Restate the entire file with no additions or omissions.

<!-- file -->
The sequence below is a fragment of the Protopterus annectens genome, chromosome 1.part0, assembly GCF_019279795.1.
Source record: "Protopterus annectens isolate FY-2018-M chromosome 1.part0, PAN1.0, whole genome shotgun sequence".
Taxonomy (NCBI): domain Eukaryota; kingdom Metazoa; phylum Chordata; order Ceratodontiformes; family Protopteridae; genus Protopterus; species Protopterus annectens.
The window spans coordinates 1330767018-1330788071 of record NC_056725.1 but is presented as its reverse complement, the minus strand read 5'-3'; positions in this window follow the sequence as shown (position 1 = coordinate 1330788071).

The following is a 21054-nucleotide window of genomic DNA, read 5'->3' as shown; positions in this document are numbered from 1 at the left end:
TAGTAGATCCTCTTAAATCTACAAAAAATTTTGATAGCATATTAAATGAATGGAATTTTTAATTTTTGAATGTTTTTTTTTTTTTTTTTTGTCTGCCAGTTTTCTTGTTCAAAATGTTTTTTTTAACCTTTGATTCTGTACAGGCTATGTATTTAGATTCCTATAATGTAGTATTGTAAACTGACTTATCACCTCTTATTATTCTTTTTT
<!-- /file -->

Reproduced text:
The sequence below is a fragment of the Protopterus annectens genome, chromosome 1.part0, assembly GCF_019279795.1.
Source record: "Protopterus annectens isolate FY-2018-M chromosome 1.part0, PAN1.0, whole genome shotgun sequence".
Taxonomy (NCBI): domain Eukaryota; kingdom Metazoa; phylum Chordata; order Ceratodontiformes; family Protopteridae; genus Protopterus; species Protopterus annectens.
The window spans coordinates 1330767018-1330788071 of record NC_056725.1 but is presented as its reverse complement, the minus strand read 5'-3'; positions in this window follow the sequence as shown (position 1 = coordinate 1330788071).

The following is a 21054-nucleotide window of genomic DNA, read 5'->3' as shown; positions in this document are numbered from 1 at the left end:
TAGTAGATCCTCTTAAATCTACAAAAAATTTTGATAGCATATTAAATGAATGGAATTTTTAATTTTTGAATGTTTTTTTTTTTTTTTTTTGTCTGCCAGTTTTCTTGTTCAAAATGTTTTTTTTAACCTTTGATTCTGTACAGGCTATGTATTTAGATTCCTATAATGTAGTATTGTAAACTGACTTATCACCTCTTATTATTCTTTTTT